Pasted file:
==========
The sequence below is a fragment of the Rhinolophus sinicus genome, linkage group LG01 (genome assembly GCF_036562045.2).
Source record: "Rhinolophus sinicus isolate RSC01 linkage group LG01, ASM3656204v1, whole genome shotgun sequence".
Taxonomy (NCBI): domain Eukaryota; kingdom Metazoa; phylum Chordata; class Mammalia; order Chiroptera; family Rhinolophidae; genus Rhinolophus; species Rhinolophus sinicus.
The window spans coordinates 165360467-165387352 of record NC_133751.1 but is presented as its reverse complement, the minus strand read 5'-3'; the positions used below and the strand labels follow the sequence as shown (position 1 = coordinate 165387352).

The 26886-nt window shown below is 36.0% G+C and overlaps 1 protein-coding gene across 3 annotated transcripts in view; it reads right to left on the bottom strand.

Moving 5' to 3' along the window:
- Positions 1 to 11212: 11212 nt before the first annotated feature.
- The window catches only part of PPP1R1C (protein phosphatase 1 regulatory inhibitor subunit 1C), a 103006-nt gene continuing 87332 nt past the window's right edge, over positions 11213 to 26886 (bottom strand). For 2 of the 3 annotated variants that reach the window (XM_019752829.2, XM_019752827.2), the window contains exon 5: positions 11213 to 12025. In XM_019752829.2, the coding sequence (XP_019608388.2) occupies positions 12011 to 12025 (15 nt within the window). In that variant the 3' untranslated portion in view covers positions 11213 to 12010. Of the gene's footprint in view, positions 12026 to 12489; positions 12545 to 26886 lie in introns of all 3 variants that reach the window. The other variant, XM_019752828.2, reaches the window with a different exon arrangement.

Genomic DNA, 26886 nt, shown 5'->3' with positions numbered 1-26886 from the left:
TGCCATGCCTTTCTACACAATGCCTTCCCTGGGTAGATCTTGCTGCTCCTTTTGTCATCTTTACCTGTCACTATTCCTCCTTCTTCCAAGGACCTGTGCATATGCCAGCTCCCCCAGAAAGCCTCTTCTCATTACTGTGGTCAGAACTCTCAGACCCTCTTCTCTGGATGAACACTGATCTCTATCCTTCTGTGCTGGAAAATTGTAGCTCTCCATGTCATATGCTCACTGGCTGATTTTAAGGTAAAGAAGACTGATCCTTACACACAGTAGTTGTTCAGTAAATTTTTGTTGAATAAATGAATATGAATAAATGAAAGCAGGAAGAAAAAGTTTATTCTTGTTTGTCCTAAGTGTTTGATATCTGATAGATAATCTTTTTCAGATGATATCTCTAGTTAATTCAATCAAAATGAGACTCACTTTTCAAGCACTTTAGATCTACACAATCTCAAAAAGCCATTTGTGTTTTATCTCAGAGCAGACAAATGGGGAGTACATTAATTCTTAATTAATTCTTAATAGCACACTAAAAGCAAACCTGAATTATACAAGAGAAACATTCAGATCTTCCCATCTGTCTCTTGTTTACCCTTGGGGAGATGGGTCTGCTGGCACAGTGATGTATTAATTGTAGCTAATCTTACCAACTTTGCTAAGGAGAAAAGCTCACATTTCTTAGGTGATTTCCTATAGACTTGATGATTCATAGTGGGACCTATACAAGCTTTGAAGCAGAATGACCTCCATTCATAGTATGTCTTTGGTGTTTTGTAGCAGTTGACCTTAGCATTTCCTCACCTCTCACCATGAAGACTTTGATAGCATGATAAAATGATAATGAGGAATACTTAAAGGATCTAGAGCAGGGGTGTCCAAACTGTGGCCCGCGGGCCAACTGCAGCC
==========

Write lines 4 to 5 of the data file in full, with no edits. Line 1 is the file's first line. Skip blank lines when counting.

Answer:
The window spans coordinates 165360467-165387352 of record NC_133751.1 but is presented as its reverse complement, the minus strand read 5'-3'; the positions used below and the strand labels follow the sequence as shown (position 1 = coordinate 165387352).

The 26886-nt window shown below is 36.0% G+C and overlaps 1 protein-coding gene across 3 annotated transcripts in view; it reads right to left on the bottom strand.